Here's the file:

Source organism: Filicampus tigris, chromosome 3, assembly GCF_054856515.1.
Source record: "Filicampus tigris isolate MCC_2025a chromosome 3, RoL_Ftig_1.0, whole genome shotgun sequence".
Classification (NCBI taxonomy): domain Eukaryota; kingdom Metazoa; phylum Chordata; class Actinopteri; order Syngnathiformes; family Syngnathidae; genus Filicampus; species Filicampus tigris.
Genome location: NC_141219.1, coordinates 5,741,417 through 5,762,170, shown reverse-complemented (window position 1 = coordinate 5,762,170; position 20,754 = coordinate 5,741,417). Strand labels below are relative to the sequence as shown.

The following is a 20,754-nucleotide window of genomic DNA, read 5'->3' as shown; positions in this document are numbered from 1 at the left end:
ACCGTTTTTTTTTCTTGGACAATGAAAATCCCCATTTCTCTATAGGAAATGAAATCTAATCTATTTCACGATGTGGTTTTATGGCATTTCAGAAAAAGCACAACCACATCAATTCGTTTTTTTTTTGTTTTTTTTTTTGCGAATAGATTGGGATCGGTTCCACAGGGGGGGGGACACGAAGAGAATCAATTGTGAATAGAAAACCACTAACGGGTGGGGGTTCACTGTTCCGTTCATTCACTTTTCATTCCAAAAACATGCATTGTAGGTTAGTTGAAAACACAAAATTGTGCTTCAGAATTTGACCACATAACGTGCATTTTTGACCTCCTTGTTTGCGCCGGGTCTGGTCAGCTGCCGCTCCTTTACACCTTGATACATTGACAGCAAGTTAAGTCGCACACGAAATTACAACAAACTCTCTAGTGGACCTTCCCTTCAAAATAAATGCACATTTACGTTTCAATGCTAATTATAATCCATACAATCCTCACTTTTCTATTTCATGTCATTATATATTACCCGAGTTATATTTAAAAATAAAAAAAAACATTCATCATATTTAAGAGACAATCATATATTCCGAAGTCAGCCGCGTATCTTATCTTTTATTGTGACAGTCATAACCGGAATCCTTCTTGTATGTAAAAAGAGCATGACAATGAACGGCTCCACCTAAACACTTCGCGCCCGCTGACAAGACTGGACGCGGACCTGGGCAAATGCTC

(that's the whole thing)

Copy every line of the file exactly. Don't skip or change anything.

Source organism: Filicampus tigris, chromosome 3, assembly GCF_054856515.1.
Source record: "Filicampus tigris isolate MCC_2025a chromosome 3, RoL_Ftig_1.0, whole genome shotgun sequence".
Classification (NCBI taxonomy): domain Eukaryota; kingdom Metazoa; phylum Chordata; class Actinopteri; order Syngnathiformes; family Syngnathidae; genus Filicampus; species Filicampus tigris.
Genome location: NC_141219.1, coordinates 5,741,417 through 5,762,170, shown reverse-complemented (window position 1 = coordinate 5,762,170; position 20,754 = coordinate 5,741,417). Strand labels below are relative to the sequence as shown.

The following is a 20,754-nucleotide window of genomic DNA, read 5'->3' as shown; positions in this document are numbered from 1 at the left end:
ACCGTTTTTTTTTCTTGGACAATGAAAATCCCCATTTCTCTATAGGAAATGAAATCTAATCTATTTCACGATGTGGTTTTATGGCATTTCAGAAAAAGCACAACCACATCAATTCGTTTTTTTTTTGTTTTTTTTTTTGCGAATAGATTGGGATCGGTTCCACAGGGGGGGGGACACGAAGAGAATCAATTGTGAATAGAAAACCACTAACGGGTGGGGGTTCACTGTTCCGTTCATTCACTTTTCATTCCAAAAACATGCATTGTAGGTTAGTTGAAAACACAAAATTGTGCTTCAGAATTTGACCACATAACGTGCATTTTTGACCTCCTTGTTTGCGCCGGGTCTGGTCAGCTGCCGCTCCTTTACACCTTGATACATTGACAGCAAGTTAAGTCGCACACGAAATTACAACAAACTCTCTAGTGGACCTTCCCTTCAAAATAAATGCACATTTACGTTTCAATGCTAATTATAATCCATACAATCCTCACTTTTCTATTTCATGTCATTATATATTACCCGAGTTATATTTAAAAATAAAAAAAAACATTCATCATATTTAAGAGACAATCATATATTCCGAAGTCAGCCGCGTATCTTATCTTTTATTGTGACAGTCATAACCGGAATCCTTCTTGTATGTAAAAAGAGCATGACAATGAACGGCTCCACCTAAACACTTCGCGCCCGCTGACAAGACTGGACGCGGACCTGGGCAAATGCTC